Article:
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Fiction reviews


Jack Hibberd - Memoirs of an Old Bastard

19 October 1989

Memoirs of an Old Bastard
Jack Hibberd
McPhee Gribble

Published in The Age

I tend to assess Australian literature according to four cruel criteria:

1. Was it worth writing?

2. Was it worth publishing?

3. Is it worth reading?

4. Is it worth reviewing?

Many books slip past criterion 1: getting a book out of the system can bring the ex-ad man, single mother or jaded journo - addled with years of quixotic literary imaginings - into a useful contact with exterior reality.

But not many, in my estimation, get past criterion number 2. Memoirs of an Old Bastard, though written by one of our most distinguished playwrights, is no exception.

There's nothing wrong with the idea of an affectionate look at Melbourne through the eyes of a drunken, literate, old member of its Establishment. There should, theoretically, be nothing wrong with the countless surreal situations which this takes us through, in an effort to elucidate the soul of Australia's most endearing city. There's nothing wrong with a lost daughter sub-plot. There probably is something wrong with dragging in literati under such pseudonyms as F Rank Morguehouse, Halloween Gurner and Bob L Arse - especially to those of us who believe Australian literature to be masturbatory enough already. But this element is merely a grain of sand against the reader's neck. It is the whole uncomfortable yoke we must examine.

Memoirs of an Old Bastard is a cartoon. A rambling, discontinuous collection of frames, more accurately. It rips us through one dissolute, chaotic, violent, surreal situation after another. The central character and narrator ("an elderly millionaire...returning to Melbourne after a long and mysterious absence", the blurb informs) survives innumerable encounters with pugnacious colleagues, savage dogs, buxom countesses and cantankerous relics (human and automotive) - in hotel bars, restaurants, and the private homes of quality folk. There is no plot.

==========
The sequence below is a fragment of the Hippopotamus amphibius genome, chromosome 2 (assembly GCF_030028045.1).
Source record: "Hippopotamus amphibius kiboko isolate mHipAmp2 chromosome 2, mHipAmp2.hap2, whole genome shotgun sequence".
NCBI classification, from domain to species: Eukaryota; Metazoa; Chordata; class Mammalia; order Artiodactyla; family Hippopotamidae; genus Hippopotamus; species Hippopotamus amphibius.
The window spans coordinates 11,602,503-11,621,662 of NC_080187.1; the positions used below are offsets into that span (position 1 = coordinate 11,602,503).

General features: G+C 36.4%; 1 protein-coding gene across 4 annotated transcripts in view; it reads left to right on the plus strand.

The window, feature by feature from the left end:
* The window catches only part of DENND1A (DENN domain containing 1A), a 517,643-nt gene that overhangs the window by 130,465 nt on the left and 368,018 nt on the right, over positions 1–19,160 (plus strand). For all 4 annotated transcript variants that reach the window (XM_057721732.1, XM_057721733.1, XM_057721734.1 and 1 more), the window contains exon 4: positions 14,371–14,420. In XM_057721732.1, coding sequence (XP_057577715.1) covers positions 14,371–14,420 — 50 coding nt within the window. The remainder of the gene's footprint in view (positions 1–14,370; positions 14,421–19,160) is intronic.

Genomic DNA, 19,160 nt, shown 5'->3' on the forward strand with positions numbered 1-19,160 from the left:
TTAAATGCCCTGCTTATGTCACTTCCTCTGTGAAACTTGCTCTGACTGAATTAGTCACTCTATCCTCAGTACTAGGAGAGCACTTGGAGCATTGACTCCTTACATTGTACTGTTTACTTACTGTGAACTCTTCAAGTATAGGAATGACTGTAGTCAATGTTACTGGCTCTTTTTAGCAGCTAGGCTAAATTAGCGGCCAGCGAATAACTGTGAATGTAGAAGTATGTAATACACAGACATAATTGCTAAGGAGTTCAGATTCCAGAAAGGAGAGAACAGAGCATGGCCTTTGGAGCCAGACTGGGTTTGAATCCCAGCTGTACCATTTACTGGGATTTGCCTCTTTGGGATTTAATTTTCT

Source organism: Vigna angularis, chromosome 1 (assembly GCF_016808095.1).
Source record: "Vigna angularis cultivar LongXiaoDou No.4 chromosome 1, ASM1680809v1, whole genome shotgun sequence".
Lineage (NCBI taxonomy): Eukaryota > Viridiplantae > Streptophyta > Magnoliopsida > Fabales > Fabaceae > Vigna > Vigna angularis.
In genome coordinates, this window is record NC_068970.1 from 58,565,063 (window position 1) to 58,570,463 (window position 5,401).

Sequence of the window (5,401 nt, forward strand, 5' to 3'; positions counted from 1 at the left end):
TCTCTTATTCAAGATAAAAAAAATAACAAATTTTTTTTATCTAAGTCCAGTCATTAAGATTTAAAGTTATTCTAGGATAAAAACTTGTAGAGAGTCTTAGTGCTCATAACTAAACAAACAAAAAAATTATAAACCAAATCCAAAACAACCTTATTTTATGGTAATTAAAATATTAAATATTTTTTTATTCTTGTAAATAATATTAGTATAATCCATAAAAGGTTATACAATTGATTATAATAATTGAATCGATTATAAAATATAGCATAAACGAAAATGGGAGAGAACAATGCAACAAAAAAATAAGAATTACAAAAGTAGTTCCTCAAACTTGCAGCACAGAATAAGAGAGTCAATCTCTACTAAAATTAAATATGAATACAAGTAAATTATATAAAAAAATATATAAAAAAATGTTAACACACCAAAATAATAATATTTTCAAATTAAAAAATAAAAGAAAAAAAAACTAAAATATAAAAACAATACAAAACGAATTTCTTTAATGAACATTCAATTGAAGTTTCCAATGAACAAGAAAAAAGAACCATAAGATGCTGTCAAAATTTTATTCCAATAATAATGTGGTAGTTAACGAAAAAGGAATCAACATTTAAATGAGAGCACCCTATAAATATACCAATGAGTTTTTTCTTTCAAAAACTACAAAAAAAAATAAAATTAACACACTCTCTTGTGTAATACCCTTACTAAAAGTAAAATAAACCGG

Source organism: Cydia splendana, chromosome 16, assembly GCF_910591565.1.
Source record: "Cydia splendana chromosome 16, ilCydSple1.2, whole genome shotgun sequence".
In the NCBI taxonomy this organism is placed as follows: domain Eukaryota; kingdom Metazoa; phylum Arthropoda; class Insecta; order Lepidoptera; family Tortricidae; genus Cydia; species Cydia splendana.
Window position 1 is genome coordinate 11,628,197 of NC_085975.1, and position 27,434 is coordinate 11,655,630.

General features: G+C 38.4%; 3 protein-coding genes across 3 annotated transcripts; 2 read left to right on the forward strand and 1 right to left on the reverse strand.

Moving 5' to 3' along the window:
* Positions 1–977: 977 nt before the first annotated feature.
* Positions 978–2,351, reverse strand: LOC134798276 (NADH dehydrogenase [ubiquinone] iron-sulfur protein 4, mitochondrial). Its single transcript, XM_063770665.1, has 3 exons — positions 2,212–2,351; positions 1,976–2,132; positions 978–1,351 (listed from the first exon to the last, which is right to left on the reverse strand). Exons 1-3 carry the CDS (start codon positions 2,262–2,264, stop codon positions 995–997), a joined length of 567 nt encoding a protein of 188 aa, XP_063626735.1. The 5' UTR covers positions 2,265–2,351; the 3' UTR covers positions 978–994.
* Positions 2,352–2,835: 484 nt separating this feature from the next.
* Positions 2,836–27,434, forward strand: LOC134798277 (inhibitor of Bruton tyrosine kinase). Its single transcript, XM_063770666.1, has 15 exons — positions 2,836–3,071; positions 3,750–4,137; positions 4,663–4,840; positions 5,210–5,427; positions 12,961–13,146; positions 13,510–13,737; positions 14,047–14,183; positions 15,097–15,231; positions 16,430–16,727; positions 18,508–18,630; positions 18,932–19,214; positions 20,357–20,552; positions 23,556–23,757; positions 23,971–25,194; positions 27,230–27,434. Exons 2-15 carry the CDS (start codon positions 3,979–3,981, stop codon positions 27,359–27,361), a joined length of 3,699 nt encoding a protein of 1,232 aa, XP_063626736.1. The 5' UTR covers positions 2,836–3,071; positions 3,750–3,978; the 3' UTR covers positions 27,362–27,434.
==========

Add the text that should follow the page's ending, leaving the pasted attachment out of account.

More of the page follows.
I know plots are old-fashioned. I know this banal and meaningless existence is best evoked by art which comes and goes in a kind of boundary-less void. But Memoirs of an Old Bastard is no existential masterpiece. It could therefore do with a few anachronisms such as plot-points and motivation. And characters could grow (or shrink - I'm not fussy); and the story could move toward something resembling a resolution - even if only to cleverly reverse it, or send up the whole notion. Something should happen, apart from hundreds of lightning raids into the improbable, the disturbing and the (allegedly) hilarious, by characters whose reasons for doing so are never clear.

You'd think an accomplished playwright would know about these things.

The rules of writing - which do apply, of course, to parody and farce - must be mastered before they can be transcended. The principal one, arguably, is that characters' compulsions, flaws, whatever, must impel the story. And that probably provides the key to this book's downfall. For all his drunken rumination, we never get beneath our narrator's skin. He moves us through one piece of mayhem after another, never pausing to examine, or to make connections... Even the "reflection" is there chiefly for its immediate laugh-value. It never has depth; it never elucidates character, plot, or anything else. We haven't a clue, in the end, what really moves our narrator, because his story keeps us distracted with novelty.

The aforementioned lost-daughter sub-plot could have given this book a shred of integrity: however it consists entirely of italicised passages along the lines of: "Perdita, your mother sucked me in." And, "I have been prepared to go anywhere to find you. Even Sydney." These cris de coeur are never apropros of anything in particular, and rarely even in character. Not integrated, in other words. In the end they just peter out, leaving us hanging.

Though a far better novel, John Tittensor's recent Carmody Comes Home tends, at times, to be not so much a story as a catalogue of the grotesque. Memoirs of an Old Bastard is nothing but. And catalogues, unhappily, do not engage a reader. The prose itself is choked with would-be amusing characters such as Sir Phosphorous Sewer; with local literary allusions; with wine-labels and gourmands' recipes - and with humour too obvious to deserve the name:

The jogger was none other than Timothy Dow-Jones, a scion of one of Melbourne's oldest and most fortune-favoured families. Educated at Scotch College and Cambridge, Timothy commanded his family's large share-broking business... He announced: "What a bullish day. I feel a bit bearish this afternoon."

The names of these minor characters are almost a sub-plot in themselves: Morrie Bund, Huon le Pine, Phyllis Fuller, Rat O'Tuohy, Glen Waverley, Edith Vale. Perhaps there is something amusing in these travesties, and in the novel as a whole, which this humorless pedant has entirely missed.

Buy it and see. The only thing I liked was the title.

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